A job description accurately describes the day-to-day workload and interactions associated with the role. These documents include:
- Day-to-day and long-term processes
- Interactions with other teams and roles
- Lines of communication and reporting structure
- Individual success criteria: goals and constraints
- How the role operates (opposed to a workload list)
Many companies task the creation of job descriptions to the HR department or a generic team member. This is a missed opportunity.
Job descriptions should be reviewed and improved constantly as organizations change. Job descriptions are an opportunity to attract the best of the best. They can be a statement of company’s culture and innovation. The most notable example of this is the Netflix culture deck which included 129 slides about how the company operates and what it believe in. However you don’t need a viral slide deck to get some of the same benefits. Creative job descriptions are a vehicle for sharing personality, and showing how the company is unique.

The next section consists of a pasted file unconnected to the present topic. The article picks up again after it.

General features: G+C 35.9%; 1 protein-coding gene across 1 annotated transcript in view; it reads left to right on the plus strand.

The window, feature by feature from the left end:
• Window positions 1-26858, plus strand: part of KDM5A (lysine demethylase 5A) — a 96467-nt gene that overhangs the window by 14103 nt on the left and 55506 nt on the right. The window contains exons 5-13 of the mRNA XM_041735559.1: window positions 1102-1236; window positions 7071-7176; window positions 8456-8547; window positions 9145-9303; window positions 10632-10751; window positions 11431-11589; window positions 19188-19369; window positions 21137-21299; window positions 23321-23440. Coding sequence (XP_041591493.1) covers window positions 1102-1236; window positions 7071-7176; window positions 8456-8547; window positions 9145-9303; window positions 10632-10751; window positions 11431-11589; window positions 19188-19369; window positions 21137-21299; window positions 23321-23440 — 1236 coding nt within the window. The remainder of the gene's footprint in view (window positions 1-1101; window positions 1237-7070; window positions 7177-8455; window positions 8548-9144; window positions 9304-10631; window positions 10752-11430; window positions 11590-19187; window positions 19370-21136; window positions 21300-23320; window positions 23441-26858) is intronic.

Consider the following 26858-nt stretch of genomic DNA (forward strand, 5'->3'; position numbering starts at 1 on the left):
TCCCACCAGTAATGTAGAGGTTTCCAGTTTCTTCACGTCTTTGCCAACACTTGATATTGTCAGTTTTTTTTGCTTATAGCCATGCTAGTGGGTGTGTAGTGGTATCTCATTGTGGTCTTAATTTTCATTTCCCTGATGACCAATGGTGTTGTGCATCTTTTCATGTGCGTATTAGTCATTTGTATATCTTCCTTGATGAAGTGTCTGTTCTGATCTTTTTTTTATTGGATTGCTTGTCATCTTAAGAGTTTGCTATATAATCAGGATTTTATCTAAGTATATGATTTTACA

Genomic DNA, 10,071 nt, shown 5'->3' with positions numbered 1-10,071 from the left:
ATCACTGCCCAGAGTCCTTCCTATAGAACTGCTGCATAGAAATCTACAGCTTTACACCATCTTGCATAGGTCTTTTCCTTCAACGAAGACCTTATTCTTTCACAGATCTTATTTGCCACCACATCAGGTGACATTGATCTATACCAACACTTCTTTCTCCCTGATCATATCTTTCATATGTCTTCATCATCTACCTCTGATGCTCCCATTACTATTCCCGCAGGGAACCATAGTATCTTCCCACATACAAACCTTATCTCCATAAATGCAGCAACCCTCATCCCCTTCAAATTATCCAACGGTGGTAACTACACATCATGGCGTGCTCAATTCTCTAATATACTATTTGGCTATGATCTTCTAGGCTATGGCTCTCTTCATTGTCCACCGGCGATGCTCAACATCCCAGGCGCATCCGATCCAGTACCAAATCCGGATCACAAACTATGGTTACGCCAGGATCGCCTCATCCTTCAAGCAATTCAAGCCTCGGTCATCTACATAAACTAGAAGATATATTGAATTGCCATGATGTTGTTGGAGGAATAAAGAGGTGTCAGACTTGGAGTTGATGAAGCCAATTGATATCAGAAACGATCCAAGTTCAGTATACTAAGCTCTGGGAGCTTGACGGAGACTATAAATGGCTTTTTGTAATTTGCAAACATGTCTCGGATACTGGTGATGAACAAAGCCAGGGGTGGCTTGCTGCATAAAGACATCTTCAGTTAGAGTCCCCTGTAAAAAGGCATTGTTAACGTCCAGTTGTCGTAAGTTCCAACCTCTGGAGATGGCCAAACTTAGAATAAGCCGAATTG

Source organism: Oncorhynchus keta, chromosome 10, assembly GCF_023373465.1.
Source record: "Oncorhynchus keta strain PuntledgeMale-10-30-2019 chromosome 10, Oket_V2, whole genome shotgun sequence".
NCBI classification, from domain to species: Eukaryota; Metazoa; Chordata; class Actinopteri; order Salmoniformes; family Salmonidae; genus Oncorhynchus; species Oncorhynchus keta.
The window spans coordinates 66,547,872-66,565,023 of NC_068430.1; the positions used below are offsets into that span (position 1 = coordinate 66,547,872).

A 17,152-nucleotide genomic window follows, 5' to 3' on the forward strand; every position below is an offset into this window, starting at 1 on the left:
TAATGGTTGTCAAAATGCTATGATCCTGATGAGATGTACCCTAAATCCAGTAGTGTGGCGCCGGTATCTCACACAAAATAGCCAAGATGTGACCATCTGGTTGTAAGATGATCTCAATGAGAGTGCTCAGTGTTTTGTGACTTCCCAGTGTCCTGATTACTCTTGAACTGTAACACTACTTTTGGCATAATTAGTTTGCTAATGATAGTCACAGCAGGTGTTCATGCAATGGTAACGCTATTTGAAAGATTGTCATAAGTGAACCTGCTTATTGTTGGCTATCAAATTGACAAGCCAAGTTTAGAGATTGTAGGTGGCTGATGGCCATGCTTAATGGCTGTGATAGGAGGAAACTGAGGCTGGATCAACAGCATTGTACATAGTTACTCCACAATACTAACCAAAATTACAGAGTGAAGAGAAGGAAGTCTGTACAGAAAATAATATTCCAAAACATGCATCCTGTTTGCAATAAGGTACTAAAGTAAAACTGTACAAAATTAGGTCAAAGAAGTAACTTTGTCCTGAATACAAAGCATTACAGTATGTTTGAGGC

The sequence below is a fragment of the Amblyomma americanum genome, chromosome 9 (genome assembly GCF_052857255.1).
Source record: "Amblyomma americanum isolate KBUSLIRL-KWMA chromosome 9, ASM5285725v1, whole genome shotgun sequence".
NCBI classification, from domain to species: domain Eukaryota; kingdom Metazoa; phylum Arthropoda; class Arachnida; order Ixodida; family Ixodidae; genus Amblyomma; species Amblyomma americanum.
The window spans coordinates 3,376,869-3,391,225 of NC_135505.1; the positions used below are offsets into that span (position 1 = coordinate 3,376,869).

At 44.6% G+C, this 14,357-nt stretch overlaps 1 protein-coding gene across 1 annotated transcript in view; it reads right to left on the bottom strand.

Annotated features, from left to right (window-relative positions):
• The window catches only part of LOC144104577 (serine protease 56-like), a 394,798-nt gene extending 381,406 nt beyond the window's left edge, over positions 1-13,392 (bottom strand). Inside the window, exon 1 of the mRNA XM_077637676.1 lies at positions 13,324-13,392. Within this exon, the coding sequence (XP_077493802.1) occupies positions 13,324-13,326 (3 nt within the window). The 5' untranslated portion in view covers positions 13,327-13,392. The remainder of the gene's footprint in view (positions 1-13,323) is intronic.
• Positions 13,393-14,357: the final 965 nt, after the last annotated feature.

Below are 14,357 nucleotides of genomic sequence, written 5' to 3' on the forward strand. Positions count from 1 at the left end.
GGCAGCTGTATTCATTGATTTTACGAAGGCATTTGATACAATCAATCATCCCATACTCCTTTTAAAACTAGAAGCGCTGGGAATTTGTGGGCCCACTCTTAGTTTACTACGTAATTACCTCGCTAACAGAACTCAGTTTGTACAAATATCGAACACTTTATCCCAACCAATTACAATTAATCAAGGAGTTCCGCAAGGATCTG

A lack of written, transparent and fair goals is connected with several employee dissatisfaction issues. For instance:
Availability of training - Without goals, employees can’t determine what training they need. They’re tasked with projects last minute and run on a feedback treadmill that doesn’t translate to improvement.
Relationship with their manager - Just as athletes don’t need to be best friends to win championships, managers and team members can perform well with a baseline of respect. Personal differences will bubble up without documented goals and shared investment.
Opportunity to speak up and share feedback - Employees need to have a plan for personal growth that ties into company trajectory. This empowers them to share meaningful feedback that is backed by data from their goal logs.
Employers don’t care - Without written goals, it’s natural for employees to feel like “just a number.” It’s also natural for employees to overlook employee contributions if they’re not tracking goals often.